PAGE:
The Power of the Petition

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Activism doesn’t always have to mean attending a protest or a rally- and in fact, such a narrow definition of activism is limiting, exclusive and can be inaccessible to many people. Besides just geographical distance, not everyone can afford to take the weekend to march, even if the cause directly affects them. While showing up for such demonstrations is important, the Internet has made activism much more accessible and far-reaching.


I’m going into my third year at Georgetown University, and during my time in the nation’s capital, I’ve been able to attend a fair amount of protests and rallies for progressive causes. The Women’s March, March for Peace and Civility, March for Our Lives, and some smaller pop-up protests, to name a few.


However, while I was working in D.C. for half of the summer, I spent the other half visiting with my family on Long Island. I would hear about important protests and counter-protests happening and feel all of the fomo since I couldn’t participate. I felt far away from the “action” so to speak- and I wanted to show up for the issues I cared about, such as gun control, women’s rights, and immigrants’ rights.


Even if I heard about a protest relatively close, I had a job with weekend hours and didn’t always have access to transportation to get to demonstrations. Additionally, local protests often are not as publicized as national ones; I might hear about something only after it had passed.


Which leads me to want to talk about the show, Insatiable, on Netflix, as a perfect example of remote activism. The show stars Debby Ryan, who portrays Patty, a fat high school student bullied for her weight. After breaking her jaw leads her to lose weight over the summer, she returns to school and seeks revenge on those who bullied her.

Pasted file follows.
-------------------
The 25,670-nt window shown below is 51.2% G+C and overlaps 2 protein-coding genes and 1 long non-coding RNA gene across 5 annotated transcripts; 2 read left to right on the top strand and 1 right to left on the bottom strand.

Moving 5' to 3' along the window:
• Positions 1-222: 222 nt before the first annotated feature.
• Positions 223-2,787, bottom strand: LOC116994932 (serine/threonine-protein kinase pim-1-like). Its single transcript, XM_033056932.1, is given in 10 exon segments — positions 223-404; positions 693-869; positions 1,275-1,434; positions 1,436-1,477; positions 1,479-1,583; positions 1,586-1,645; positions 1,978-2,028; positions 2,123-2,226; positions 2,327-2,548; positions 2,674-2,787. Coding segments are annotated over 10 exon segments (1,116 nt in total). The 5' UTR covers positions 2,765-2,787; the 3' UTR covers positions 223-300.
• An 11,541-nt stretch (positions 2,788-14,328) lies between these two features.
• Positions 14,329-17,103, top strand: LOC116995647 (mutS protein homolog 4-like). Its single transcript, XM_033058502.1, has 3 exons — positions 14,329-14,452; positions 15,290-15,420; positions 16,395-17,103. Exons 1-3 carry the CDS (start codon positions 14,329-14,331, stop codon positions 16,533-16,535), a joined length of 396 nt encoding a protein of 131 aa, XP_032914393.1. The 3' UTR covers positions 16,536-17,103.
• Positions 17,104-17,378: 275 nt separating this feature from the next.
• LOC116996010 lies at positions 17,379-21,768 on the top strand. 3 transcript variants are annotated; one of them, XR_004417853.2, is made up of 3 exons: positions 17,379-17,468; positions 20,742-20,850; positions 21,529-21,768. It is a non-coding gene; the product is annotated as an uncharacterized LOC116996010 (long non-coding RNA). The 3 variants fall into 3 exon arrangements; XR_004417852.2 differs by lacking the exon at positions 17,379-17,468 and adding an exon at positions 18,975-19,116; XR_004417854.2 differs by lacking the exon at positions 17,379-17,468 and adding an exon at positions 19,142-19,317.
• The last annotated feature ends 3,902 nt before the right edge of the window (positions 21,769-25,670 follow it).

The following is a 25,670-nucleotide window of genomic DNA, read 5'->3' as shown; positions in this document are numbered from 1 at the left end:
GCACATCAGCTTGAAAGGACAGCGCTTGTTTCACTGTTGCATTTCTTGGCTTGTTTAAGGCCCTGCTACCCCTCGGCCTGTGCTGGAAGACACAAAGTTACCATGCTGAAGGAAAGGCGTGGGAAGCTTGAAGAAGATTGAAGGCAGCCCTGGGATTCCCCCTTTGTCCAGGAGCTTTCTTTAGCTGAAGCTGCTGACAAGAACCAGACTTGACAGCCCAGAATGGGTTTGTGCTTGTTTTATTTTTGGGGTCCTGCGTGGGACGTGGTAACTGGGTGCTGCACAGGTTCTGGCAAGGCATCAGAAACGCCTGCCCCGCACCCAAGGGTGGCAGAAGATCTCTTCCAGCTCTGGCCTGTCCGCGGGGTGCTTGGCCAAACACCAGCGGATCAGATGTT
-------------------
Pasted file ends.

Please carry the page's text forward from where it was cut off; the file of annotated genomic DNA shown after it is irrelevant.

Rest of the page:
After outrage sparked over the fat-shaming in the trailer for Insatiable, for instance, those who were angry didn't just sit back and stew. Instead, they engaged the issue and took back their power as consumers by creating a petition to shut down the Netflix show’s release.


One of the issues that got me interested in feminism was my fascination with the media representation of women, girls, and gender, so I quickly searched for and signed the petition. It was through signing this petition that I realized the power of remote activism.


Signing a petition takes mere minutes, but its impact can be far-reaching- whether it attains its original goal or not. Though there is an argument that petitions and other forms of “clicktivism” really do anything other than make a person feel like a do-gooder, discrediting remote activism excludes those who cannot, for whatever reason, engage in social justice otherwise. Petitions and other forms of online activism- like the #MeToo movement- have the power to call for change and raise awareness around issues that might otherwise have gone unnoticed. Though Insatiable is currently on Netflix, the petition framed the conversation around it and posed questions that the showrunners had to answer (albeit unsatisfactorily).


Moreover, an individual who signs a petition affirms their values. By signing a petition to make Starbucks cups more sustainable or stop the release of Insatiable, consumers took action to show corporations and media alike what they would and would not accept.

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You don’t have to be protesting every weekend to engage in activism. Conscientious consumerism, such as supporting ethical brands, and signing an online petition are just a couple ways to make change. You can check out Change.org for petitions around the issues you care about, and call your senators when you have a concern. Join activist Facebook groups like ACLU, Moms Demand Action for Gun Sense in America, NAACP, to name a few, to stay up-to-date on what you can do.


Click here to start a petition on Change.org and here for resources on what makes a petition effective. If you want some ideas of where to start, click here for a petition supporting legislation around sexual assault, and here for a petition opposing the execution of a woman for self-defense against her rapist, and here for a petition to help homeless women.

Author: Caitlin Panarella